The Tigers have earned their spot in the American League's nether regions. They have no pitchers. Anderson will tell you his team is no good ("It doesn't hurt them to read that in the paper."). After 1980's spring training, however, he promises Detroit will be a fundamentally sound team. That's because he will let them be nothing less.

He has learned his lesson on that. In 1977, he stopped telling the Reds what they were doing wrong. "I got a little careless," he confessed. "I said, "They'll take care of it themselves." And one day John Bench came to me and said, "Skip, now you're not doing it, you're not getting on us for mistakes."

"John was right. I didn't see it at the time, but he was right. I was really careless. We had won the world championship in '75 and '76, and I was at every banquet that winter. I will not lie to anybody. It took me a long time in spring training just to rest up. And that season, we never had a serious injury. We should have won it again. But we were 10 out.

"That was pure careless. We never once got angry. You just lose that little thing. You say, "We got the horses.""

The Reds last season "may have been my best job," Anderson said. "We should never have won 92 games with all the major injuries we had. Without those injuries, we'd have blown everybody out."

Hired from the anonymity of a San Diego coaching job in 1970, Anderson was "awed" to be managing the Reds, "because I knew, from the minute we left camp, we would win by 10 games." The Reds won by 14 1/2 games.

A decade later, the young Tiger - the shortstop, Alan Trammell, was 12 years old in '70, second baseman Lou Whitaker 13 - "were in awe of me," Anderson said. "But that's over with after these first eight games. Here I was, a big name, but now they know I'm just like the rest - not very smart, either."

Anderson doesn't believe a word of that, of course. He admits to filling the air with bullfeathers just for the fun of it. He knows his ability. "I couldn't play,but I was always a leader," he said. Of those mighty Red teams, he said, "I'll always believe I made it happen because of my belief in them."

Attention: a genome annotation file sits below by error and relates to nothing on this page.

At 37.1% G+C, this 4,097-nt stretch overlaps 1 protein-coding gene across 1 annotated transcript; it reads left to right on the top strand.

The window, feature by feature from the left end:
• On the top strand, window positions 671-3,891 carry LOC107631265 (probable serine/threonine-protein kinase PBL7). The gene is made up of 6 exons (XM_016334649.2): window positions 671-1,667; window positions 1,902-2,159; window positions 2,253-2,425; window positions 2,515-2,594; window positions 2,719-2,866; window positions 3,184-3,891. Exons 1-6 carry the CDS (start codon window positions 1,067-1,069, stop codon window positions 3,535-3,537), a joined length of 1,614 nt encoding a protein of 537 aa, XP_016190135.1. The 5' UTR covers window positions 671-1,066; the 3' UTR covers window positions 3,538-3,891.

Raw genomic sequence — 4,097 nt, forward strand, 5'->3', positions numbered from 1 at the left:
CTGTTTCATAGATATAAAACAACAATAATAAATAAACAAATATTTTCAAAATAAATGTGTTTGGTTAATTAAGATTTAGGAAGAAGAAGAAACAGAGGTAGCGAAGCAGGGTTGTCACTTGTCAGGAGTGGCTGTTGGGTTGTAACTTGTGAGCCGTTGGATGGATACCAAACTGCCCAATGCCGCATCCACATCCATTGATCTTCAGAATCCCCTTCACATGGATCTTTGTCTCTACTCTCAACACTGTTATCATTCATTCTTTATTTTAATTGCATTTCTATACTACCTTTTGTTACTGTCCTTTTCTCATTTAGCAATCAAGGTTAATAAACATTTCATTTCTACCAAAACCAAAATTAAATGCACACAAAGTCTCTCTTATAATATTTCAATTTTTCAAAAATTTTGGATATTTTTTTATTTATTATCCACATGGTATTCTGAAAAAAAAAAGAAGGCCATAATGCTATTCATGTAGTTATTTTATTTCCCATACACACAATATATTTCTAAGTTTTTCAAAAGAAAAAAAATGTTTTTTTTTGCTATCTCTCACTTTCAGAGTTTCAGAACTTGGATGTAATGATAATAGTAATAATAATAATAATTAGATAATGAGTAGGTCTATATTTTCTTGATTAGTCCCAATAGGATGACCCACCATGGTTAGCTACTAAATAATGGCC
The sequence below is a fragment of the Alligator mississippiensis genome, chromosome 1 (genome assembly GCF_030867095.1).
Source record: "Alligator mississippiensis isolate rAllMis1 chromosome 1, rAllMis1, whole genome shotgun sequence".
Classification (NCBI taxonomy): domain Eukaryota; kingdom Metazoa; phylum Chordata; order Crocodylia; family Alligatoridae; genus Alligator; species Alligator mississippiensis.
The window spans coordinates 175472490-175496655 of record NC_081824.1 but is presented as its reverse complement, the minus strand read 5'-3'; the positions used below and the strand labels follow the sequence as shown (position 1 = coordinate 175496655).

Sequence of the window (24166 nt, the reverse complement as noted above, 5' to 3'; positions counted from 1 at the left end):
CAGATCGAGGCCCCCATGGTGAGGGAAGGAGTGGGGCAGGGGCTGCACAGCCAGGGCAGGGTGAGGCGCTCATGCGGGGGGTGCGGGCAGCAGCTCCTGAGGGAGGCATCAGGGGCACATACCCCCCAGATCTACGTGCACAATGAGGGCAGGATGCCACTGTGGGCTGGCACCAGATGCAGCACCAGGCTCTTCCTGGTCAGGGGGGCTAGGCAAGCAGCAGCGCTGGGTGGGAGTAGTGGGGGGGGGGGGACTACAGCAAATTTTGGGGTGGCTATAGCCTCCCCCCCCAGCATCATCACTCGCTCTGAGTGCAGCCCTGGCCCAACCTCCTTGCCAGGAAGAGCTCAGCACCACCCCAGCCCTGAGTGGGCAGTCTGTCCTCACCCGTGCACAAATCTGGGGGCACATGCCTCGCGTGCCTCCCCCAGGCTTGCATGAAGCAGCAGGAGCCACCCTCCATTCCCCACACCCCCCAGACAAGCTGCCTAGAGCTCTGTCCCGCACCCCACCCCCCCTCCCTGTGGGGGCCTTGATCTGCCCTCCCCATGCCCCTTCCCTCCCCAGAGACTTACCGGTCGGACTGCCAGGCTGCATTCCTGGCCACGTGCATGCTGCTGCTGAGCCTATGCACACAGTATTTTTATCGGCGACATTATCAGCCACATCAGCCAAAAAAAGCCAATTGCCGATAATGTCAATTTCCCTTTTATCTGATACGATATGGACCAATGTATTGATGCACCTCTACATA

With a five-year contract, he has time to build the Tigers to respectability. Until then, he is going to talk. One of his benchside themes will be the superiority of the American League over the National.

"If the Reds in 1975 were a great team and they had to go seven games to beat the Boston Red Sox - and the Red Sox didn't have Jim Rice, Mike Torrez, Dennis Eckersley and Jerry Remy - then how good are the Red Sox today?" he said.

"And the Yankees? They beat the Dodgers, who beat the Reds by 10 games. How good are they? If that doesn't tell you this league is the best, what does?"

Speaking of Jim Rice....

"The other night in Boston, it felt like the straitjackets were coming for me," Anderson said. "I'm walking Tom Poquette to pitch to Jim Rice."

With men on second and third and one out, Anderson figured Poquette would at least hit a ground ball that would score the tie-breaking run. If Poquette was retired without advancing the runners, then Anderson would have to walk Rice - thereby bringing up carl Yastrzemski.

So Anderson intentionally walked Poquette.

"I'm not going to insult Yaz by walking Rice to get to him," Anderson said. "If I insulted him that way, I have a strong feeling he would hurt me. He is too great a ballplayer to insult."

What about Rice?

"He's still young," Anderson said, "and he might not know what an insult is."

Anderson laughed out loud at that pile of bullfeathers and said, "On the first pitch, I thought Rice killed my pitcher. He put a bullet past his ear-rowwwrrrr!"

Anderson whipped his hand alongside his ear, twisting his cap backwards now and laughing at the memory.

And as an ink-stained wretch walked away, Anderson called after him, "Don't forget. Call me Walking Eagle."

Walking Eagle?

"Yeah, I'm so full of bullfeathers I can't fly," Anderson said, not using those exact words. Somewhere, Ol" Case was proud.